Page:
By Ray Stern
By Ray Stern
By New Times
By Amy Silverman
By Stephen Lemons
By Stephen Lemons
By Monica Alonzo
By Chris Parker
"Carbajal is a very unusual athlete," Sports Illustrated wrote in 1990. "You get no glitz, no jewelry, no flashy cars, no gated estate. You don't even get an entourage of moochers. . . . With Carbajal, you get something that seems somewhat out-of-place in American pro sports--values rooted in home and family."
That was true, as far as it went. But few outsiders chose to consider the complexity of Carbajal's world. He wasn't an angel and never claimed to be, but was a young man who'd grown up in an area where society's woes--street violence, substance abuse, gang activities--are in abundant evidence.
Those woes naturally touched his family, one of the most stable clans in the neighborhood. One of Michael Carbajal's older brothers now is serving a prison sentence on a burglary conviction. Other siblings, too, have had brushes with the law.
But until police busted Michael Carbajal on a firearms charge in 1994, he himself had avoided the crime blotter. That's an achievement, considering the environment in which he grew up. Instead, he focused with near-monastic devotion on boxing.
"I never had much time to get into bad things, even if I had wanted to," he says.
Without apparent fear of contradiction, Carbajal says he drank alcohol for the first time at his wedding in 1994. He was 27 at the time.
These days, he says, he'll sip a drink now and then when he's not in training--but never, he reiterates, when brother Danny is around. For the record, he adds, he's never dabbled in illegal drugs.
But in 1994 and '95, Carbajal's once-pristine reputation took a whipping like none he'd ever taken between the ropes.
His darkest hours actually started in August 1993, when his father died of a heart attack. Manny Carbajal was a quiet, positive presence, a gentleman who oozed pride over his son.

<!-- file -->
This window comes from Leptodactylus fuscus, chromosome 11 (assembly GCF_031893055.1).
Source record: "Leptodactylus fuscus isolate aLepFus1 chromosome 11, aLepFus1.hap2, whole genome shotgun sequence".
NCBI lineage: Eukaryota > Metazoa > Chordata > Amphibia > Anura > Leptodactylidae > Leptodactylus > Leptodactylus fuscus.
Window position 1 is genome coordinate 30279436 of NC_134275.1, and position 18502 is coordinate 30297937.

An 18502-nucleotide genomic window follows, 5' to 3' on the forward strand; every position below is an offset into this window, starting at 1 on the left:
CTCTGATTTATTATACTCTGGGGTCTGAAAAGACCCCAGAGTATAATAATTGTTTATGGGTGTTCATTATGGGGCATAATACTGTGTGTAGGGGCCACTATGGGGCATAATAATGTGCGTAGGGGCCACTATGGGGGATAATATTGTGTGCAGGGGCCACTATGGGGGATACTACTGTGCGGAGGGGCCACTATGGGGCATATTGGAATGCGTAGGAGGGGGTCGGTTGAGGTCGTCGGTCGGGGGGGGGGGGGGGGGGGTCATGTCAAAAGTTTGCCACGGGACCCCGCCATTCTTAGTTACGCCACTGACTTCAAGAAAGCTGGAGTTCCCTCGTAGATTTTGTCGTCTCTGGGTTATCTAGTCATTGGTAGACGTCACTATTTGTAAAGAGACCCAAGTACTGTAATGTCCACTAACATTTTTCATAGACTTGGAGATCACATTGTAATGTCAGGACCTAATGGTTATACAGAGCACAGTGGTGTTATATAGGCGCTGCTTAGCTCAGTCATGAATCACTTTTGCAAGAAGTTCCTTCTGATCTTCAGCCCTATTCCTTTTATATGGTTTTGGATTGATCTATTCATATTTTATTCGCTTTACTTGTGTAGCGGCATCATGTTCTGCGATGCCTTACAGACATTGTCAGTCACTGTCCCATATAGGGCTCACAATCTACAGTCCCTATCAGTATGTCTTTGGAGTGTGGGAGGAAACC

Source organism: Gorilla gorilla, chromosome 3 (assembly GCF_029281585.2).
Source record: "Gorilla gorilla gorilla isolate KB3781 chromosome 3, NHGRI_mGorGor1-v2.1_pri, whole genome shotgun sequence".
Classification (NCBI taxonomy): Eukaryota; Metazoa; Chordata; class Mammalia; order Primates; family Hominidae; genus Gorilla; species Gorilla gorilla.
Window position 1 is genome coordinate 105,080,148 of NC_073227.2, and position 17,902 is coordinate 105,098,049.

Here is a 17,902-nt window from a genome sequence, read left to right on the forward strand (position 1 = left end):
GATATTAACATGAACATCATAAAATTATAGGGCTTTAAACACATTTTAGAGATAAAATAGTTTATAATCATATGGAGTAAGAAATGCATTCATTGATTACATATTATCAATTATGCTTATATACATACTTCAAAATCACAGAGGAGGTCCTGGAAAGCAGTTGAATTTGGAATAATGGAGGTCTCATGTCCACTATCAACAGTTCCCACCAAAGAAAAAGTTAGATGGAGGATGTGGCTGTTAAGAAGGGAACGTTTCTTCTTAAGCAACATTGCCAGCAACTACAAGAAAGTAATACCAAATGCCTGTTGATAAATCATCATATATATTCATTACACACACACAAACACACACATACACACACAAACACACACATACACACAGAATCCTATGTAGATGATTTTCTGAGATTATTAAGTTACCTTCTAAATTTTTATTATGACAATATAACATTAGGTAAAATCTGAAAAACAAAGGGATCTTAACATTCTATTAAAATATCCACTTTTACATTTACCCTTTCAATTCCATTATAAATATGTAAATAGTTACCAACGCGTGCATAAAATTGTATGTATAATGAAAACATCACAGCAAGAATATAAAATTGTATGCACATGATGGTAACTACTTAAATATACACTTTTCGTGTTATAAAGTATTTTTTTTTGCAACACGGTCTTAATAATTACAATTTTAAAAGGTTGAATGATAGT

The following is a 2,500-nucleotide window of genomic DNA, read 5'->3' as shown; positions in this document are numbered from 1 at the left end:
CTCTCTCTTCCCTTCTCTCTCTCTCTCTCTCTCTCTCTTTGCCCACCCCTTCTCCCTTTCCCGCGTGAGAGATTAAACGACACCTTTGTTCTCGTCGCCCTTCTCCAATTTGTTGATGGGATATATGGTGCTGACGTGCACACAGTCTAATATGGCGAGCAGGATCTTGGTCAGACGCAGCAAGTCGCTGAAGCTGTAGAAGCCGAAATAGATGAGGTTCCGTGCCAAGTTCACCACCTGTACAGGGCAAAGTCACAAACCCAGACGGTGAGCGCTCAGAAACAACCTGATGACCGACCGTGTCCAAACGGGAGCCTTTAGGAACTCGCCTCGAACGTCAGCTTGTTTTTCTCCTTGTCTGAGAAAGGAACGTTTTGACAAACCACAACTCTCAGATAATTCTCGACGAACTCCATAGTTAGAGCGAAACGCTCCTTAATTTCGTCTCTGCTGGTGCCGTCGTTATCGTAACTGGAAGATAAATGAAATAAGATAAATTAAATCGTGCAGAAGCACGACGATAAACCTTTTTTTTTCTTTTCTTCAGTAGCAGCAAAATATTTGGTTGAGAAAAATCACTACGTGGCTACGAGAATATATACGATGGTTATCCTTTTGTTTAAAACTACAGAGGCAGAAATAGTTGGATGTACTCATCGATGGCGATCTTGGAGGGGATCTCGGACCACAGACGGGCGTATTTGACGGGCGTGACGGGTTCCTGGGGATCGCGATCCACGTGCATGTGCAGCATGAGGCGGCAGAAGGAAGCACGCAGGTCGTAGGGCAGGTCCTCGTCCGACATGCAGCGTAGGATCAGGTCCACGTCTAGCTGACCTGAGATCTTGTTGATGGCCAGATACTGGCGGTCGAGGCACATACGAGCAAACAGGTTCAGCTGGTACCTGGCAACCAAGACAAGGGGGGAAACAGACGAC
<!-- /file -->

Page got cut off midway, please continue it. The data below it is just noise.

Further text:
That New Year's Eve, trouble literally found its way to Carbajal's front yard. He looked on as one of his friends shot another to death, apparently over an insult. The victim and the alleged murderer were members of the Ninth Street Gang; news accounts for the first time linked the fighter directly to known gangbangers.
In the shooting's aftermath, police reports revealed disquieting discrepancies in witness statements, including the basic question of whether Carbajal had been an eyewitness. He had, though--apparently heeding the advice of his attorney--declined to talk to detectives about it for days. Those who did talk at first lied about his whereabouts.
Later in 1994, county prosecutors accused Carbajal of illegally discharging a firearm after he squeezed off several rounds from a pistol into the air as the vehicle in which he was riding sped from a house party in Tempe. Some witnesses said Carbajal flashed gang signals as he left the party, which he denies to this day.
He pleaded guilty to the felony in early 1995, and barely escaped a jail term. (The charge was redesignated a misdemeanor last December after Carbajal successfully completed probation.)
"Carbajal image takes beating," read a February 1995 headline in the Arizona Republic after Carbajal pleaded guilty in the Tempe case. "Plea further dims his tarnished luster."
Media accounts and a few prominent local Latinos condemned Carbajal during that miserable stretch as a role model gone bad, and a supporter, if not a member, of his infamous neighborhood gang. Carbajal denied the allegations, but his reputation undeniably had been hammered, perhaps permanently.
Without doubt, he had made mistakes, mistakes magnified because of who he is and what he represents.
But his detractors failed to note that Michael Carbajal had lived most of his life on the right side of the law in a neighborhood where it's easy to be bad. Also forgotten were his good deeds--his unpublicized visits to schools, city parks and clubs for kids, his appearances at charity events, and his mere presence as an unlikely success story.
"There were people deserting him right and left," says Carbajal's fight doctor, Robin MacDougall. "I think he was surprised I stayed. I never talked about his problems with him, but I watched how he kept working hard, even during his worst times. All I knew was a lot of it happened in his neighborhood--it's where a champion was made, but where some other things happened, too."
Carbajal's longtime attorney, Ben Miranda--a boyhood friend of Danny's--describes those darkest hours:
"There's an old Mexican story about a guy who fills up a bucket with some crabs. The guy's friend asks him if he isn't afraid that some of them aren't going to crawl out of the bucket. 'Don't worry, man,' the first guy says. 'They're Mexican crabs. The other ones won't let anyone out.' There's a lot of envy out there of his success and money.
"Weigh up Michael's mistakes and the good things he's done. It's not even close. He's a decent person who's made a few mistakes, and they haven't been the worst mistakes."
But Carbajal's image had unraveled, and his boxing career by the onset of 1995 wasn't faring much better. By then, he had switched superpromoters from Bob Arum to Don King after a controversial split-decision loss in the rematch against Chiquita Gonzalez.